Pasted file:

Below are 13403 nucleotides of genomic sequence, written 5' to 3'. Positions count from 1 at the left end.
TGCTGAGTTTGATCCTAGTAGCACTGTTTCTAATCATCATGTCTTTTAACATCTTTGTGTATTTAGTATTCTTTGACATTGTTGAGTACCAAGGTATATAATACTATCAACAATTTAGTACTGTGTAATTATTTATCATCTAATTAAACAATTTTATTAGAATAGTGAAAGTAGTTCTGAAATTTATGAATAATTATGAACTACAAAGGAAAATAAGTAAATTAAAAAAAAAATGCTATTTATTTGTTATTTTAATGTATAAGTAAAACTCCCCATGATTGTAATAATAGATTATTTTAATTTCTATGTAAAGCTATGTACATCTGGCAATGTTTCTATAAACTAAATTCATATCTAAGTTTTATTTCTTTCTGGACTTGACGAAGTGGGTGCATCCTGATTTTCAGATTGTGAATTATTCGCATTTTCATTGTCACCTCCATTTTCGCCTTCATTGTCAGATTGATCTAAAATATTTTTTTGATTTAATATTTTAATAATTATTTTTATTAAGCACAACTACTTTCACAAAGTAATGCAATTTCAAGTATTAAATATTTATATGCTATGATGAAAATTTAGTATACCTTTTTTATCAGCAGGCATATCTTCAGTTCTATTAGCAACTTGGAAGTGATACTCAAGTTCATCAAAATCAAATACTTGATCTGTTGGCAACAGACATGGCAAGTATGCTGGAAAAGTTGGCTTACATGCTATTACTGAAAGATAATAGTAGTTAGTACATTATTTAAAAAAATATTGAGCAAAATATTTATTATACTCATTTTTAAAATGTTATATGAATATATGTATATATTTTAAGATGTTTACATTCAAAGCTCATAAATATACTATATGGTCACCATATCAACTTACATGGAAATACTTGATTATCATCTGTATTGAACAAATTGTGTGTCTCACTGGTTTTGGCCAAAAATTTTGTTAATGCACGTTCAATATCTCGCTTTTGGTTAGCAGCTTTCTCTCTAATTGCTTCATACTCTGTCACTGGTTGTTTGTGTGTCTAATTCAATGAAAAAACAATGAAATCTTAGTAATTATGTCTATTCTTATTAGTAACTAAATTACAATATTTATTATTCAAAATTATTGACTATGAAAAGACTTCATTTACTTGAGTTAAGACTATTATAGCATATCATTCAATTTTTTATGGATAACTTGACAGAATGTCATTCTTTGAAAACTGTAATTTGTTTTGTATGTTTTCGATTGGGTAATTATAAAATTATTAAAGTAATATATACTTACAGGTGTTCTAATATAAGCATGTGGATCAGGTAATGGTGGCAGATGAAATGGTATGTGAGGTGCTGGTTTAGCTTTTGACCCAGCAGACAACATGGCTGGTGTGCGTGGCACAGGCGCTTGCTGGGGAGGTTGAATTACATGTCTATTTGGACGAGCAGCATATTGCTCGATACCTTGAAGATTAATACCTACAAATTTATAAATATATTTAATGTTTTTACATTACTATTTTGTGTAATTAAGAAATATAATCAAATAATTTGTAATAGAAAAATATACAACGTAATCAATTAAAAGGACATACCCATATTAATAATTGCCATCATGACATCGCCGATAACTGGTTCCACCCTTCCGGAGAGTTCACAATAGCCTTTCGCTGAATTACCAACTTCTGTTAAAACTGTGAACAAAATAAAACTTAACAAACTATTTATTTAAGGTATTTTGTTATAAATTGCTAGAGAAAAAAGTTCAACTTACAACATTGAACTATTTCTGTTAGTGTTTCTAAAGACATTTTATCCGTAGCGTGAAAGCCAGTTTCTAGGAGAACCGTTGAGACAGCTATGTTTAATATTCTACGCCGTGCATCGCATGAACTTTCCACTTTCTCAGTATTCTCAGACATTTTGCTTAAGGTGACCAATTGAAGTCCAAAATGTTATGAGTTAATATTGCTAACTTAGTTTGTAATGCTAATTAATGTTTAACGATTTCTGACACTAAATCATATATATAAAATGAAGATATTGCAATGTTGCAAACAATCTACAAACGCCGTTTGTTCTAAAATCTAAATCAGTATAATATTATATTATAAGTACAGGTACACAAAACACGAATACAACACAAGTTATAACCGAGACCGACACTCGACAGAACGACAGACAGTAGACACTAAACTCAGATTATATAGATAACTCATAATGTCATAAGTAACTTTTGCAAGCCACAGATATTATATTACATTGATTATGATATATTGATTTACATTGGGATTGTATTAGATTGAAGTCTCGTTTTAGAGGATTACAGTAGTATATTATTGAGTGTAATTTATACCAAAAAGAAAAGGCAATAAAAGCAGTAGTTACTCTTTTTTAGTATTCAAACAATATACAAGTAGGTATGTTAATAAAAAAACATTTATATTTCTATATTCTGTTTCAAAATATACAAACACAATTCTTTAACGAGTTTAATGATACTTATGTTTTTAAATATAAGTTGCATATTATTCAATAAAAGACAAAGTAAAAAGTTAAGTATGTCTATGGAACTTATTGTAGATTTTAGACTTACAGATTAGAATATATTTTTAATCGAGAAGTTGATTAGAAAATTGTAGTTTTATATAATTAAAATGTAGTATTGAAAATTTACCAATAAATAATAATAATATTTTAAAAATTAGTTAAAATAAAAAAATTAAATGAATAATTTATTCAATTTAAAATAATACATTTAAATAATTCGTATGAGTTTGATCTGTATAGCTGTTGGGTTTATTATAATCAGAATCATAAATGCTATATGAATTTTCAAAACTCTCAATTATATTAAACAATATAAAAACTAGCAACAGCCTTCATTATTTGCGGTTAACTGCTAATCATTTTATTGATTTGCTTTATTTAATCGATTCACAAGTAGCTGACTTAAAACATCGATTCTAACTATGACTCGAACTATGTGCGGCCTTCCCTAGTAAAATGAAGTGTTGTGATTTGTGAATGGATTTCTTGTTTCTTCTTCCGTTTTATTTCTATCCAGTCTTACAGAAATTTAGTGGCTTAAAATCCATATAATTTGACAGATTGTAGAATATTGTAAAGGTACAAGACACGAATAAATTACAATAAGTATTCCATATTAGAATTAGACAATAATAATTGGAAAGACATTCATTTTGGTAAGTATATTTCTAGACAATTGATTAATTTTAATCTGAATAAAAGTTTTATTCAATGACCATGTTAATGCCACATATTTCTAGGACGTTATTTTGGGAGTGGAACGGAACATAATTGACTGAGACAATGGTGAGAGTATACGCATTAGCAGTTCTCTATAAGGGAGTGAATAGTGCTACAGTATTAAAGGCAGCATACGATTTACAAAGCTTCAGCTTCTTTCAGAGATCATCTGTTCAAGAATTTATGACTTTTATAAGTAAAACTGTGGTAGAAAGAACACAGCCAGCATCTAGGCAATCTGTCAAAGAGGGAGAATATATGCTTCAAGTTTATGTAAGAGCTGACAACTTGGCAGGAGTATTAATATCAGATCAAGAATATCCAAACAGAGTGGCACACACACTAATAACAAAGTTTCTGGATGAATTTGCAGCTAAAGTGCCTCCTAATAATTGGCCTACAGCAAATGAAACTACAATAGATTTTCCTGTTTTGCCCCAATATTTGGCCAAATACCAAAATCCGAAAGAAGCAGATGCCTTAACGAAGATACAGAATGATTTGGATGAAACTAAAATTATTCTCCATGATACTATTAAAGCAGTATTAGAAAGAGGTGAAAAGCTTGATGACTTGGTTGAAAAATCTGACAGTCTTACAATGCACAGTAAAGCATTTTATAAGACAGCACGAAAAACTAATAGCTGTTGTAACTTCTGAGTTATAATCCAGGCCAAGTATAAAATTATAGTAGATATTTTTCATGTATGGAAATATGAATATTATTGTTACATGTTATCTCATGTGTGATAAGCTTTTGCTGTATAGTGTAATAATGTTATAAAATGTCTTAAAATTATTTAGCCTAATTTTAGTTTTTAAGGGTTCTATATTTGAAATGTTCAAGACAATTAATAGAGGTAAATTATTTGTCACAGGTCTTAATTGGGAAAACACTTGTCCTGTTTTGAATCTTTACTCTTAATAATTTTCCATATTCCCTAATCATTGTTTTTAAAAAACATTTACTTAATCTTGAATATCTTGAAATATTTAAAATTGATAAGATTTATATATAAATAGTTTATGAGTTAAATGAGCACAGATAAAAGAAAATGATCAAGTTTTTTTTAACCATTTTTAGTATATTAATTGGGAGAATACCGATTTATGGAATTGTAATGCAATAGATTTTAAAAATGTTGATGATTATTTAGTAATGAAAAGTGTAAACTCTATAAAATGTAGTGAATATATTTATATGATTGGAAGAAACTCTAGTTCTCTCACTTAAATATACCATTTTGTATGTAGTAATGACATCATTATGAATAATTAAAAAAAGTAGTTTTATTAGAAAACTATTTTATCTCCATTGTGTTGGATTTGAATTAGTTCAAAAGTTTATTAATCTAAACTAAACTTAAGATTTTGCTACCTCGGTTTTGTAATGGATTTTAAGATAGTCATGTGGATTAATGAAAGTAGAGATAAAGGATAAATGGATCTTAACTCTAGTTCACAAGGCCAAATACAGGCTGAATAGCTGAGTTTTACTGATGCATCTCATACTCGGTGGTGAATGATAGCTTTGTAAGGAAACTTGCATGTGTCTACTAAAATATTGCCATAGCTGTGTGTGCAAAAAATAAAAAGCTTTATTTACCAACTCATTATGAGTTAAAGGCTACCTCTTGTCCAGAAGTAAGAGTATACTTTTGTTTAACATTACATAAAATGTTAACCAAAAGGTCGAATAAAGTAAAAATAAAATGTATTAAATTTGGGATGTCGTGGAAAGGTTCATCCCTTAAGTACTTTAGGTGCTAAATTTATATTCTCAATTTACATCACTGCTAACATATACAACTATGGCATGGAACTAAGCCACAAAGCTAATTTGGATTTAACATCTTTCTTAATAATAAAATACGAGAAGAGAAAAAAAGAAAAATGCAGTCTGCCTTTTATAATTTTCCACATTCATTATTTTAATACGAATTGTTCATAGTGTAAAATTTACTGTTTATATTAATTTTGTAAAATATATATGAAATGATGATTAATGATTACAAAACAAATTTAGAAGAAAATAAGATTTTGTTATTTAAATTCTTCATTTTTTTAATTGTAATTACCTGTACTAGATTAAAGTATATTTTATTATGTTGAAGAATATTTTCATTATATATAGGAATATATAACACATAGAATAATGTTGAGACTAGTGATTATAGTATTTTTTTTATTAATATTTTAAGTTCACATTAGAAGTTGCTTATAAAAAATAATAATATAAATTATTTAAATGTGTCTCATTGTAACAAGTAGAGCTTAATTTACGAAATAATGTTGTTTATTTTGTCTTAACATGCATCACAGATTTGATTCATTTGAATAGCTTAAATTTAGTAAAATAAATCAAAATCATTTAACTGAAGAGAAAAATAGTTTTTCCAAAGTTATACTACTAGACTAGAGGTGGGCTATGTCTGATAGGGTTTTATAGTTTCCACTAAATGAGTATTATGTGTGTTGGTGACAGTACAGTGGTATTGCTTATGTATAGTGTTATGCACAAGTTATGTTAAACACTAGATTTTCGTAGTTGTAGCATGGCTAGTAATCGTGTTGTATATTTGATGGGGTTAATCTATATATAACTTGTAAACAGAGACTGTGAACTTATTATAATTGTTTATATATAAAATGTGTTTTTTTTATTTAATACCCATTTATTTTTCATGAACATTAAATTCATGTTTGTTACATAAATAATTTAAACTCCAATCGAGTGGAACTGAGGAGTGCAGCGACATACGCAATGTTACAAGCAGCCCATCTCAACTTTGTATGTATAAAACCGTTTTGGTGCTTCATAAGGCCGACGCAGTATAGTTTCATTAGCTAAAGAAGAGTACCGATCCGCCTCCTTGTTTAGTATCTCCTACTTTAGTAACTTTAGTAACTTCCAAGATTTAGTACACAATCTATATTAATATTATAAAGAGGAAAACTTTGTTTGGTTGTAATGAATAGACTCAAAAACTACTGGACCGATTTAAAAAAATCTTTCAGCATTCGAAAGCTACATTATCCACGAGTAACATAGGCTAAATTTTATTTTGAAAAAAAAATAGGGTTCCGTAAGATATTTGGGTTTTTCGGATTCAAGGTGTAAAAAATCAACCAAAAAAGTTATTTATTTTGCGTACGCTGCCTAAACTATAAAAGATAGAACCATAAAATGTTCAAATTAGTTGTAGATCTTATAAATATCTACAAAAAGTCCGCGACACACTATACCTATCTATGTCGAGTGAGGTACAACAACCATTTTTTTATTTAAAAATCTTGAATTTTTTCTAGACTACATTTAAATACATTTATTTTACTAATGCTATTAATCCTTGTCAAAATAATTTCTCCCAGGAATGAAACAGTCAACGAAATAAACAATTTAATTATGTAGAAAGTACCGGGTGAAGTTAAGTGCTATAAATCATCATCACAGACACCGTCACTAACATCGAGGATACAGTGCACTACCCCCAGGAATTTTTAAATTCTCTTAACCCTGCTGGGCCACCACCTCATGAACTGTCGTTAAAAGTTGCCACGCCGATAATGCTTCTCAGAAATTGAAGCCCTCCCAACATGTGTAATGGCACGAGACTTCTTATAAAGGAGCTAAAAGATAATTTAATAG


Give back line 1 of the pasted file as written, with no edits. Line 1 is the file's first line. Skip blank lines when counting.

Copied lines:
Below are 13403 nucleotides of genomic sequence, written 5' to 3'. Positions count from 1 at the left end.